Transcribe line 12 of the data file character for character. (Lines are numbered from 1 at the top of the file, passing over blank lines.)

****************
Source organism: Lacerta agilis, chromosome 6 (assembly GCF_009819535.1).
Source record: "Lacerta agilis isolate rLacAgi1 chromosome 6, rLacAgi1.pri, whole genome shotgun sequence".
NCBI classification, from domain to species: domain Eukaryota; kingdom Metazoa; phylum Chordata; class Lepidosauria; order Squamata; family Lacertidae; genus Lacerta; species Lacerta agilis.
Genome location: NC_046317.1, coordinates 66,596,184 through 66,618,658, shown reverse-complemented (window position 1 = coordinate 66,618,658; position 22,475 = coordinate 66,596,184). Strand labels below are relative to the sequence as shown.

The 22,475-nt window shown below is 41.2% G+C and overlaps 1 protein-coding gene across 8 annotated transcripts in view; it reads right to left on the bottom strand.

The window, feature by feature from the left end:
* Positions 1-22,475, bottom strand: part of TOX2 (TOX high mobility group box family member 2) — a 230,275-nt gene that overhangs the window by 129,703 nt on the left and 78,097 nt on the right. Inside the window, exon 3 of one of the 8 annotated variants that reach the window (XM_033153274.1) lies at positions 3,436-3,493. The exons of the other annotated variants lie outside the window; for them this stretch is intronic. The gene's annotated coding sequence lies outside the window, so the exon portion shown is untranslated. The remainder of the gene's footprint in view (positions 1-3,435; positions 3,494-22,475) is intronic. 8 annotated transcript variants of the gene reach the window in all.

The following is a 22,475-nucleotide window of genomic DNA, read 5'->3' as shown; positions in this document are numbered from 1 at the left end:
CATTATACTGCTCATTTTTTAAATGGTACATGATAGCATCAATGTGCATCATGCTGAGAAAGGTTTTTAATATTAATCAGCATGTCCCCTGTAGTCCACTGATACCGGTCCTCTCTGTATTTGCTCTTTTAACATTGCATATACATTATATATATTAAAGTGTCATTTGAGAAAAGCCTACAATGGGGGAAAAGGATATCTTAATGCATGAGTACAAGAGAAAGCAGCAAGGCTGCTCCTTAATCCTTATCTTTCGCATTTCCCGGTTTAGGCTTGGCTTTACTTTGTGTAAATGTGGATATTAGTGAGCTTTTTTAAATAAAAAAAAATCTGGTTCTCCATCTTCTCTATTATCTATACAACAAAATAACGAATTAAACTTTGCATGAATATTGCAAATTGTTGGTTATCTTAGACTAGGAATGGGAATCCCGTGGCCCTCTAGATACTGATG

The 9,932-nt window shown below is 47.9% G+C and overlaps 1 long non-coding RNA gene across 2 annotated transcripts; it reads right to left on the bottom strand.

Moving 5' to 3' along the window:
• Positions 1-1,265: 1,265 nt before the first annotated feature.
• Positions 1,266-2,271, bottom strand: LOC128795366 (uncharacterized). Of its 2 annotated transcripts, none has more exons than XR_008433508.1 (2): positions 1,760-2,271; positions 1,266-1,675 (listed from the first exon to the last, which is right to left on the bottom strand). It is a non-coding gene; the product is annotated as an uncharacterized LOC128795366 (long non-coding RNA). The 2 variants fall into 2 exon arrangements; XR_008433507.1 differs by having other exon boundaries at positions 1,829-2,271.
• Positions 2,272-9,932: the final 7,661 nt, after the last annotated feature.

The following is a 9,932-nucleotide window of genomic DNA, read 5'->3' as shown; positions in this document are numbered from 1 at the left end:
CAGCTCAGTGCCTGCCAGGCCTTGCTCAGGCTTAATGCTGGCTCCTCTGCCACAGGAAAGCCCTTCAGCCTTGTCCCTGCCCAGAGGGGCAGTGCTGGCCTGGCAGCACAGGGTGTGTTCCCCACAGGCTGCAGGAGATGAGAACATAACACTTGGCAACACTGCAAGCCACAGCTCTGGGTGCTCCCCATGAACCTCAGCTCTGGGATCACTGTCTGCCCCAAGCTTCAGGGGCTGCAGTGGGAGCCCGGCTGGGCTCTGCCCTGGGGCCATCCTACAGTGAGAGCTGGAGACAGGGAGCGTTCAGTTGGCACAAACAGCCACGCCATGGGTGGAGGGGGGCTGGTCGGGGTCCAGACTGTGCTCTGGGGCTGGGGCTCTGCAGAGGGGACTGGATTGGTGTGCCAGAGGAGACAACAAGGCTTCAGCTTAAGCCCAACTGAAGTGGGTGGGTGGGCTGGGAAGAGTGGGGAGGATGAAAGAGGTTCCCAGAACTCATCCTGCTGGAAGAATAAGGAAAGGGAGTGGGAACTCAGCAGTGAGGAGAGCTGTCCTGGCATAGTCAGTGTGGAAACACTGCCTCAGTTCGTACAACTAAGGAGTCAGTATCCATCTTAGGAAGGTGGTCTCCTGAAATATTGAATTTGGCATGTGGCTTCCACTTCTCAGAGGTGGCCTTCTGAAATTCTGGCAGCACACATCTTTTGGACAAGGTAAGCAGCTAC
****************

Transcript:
• Positions 1-1,265: 1,265 nt before the first annotated feature.